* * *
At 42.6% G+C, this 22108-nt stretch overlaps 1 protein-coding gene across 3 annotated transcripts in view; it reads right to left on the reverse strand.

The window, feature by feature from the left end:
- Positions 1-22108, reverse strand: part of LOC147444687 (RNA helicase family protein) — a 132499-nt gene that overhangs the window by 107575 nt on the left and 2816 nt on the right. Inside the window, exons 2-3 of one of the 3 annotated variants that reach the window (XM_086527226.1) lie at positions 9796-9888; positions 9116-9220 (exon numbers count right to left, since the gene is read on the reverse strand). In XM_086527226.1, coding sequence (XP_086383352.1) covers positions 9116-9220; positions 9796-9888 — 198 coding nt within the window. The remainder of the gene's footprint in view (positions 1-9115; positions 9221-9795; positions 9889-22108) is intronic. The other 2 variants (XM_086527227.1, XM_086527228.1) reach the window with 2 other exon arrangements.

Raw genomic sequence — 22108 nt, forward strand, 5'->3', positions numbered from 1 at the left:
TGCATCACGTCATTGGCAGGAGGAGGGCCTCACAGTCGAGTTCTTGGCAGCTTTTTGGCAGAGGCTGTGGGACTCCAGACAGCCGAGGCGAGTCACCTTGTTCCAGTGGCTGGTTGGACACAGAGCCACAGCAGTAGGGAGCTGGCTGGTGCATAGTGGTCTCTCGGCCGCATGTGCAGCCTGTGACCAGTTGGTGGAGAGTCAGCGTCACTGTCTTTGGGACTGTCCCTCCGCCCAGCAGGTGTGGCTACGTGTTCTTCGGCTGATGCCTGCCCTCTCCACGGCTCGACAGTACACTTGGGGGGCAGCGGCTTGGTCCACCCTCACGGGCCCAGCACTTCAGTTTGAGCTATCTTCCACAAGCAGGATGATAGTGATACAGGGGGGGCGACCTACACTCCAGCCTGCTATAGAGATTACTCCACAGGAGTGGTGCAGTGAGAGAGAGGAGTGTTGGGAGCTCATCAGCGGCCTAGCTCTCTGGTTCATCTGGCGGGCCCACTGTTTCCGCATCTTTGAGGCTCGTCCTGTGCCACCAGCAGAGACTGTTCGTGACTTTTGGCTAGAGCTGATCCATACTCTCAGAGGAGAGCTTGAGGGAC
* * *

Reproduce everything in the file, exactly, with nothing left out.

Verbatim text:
At 42.6% G+C, this 22108-nt stretch overlaps 1 protein-coding gene across 3 annotated transcripts in view; it reads right to left on the reverse strand.

The window, feature by feature from the left end:
- Positions 1-22108, reverse strand: part of LOC147444687 (RNA helicase family protein) — a 132499-nt gene that overhangs the window by 107575 nt on the left and 2816 nt on the right. Inside the window, exons 2-3 of one of the 3 annotated variants that reach the window (XM_086527226.1) lie at positions 9796-9888; positions 9116-9220 (exon numbers count right to left, since the gene is read on the reverse strand). In XM_086527226.1, coding sequence (XP_086383352.1) covers positions 9116-9220; positions 9796-9888 — 198 coding nt within the window. The remainder of the gene's footprint in view (positions 1-9115; positions 9221-9795; positions 9889-22108) is intronic. The other 2 variants (XM_086527227.1, XM_086527228.1) reach the window with 2 other exon arrangements.

Raw genomic sequence — 22108 nt, forward strand, 5'->3', positions numbered from 1 at the left:
TGCATCACGTCATTGGCAGGAGGAGGGCCTCACAGTCGAGTTCTTGGCAGCTTTTTGGCAGAGGCTGTGGGACTCCAGACAGCCGAGGCGAGTCACCTTGTTCCAGTGGCTGGTTGGACACAGAGCCACAGCAGTAGGGAGCTGGCTGGTGCATAGTGGTCTCTCGGCCGCATGTGCAGCCTGTGACCAGTTGGTGGAGAGTCAGCGTCACTGTCTTTGGGACTGTCCCTCCGCCCAGCAGGTGTGGCTACGTGTTCTTCGGCTGATGCCTGCCCTCTCCACGGCTCGACAGTACACTTGGGGGGCAGCGGCTTGGTCCACCCTCACGGGCCCAGCACTTCAGTTTGAGCTATCTTCCACAAGCAGGATGATAGTGATACAGGGGGGGCGACCTACACTCCAGCCTGCTATAGAGATTACTCCACAGGAGTGGTGCAGTGAGAGAGAGGAGTGTTGGGAGCTCATCAGCGGCCTAGCTCTCTGGTTCATCTGGCGGGCCCACTGTTTCCGCATCTTTGAGGCTCGTCCTGTGCCACCAGCAGAGACTGTTCGTGACTTTTGGCTAGAGCTGATCCATACTCTCAGAGGAGAGCTTGAGGGAC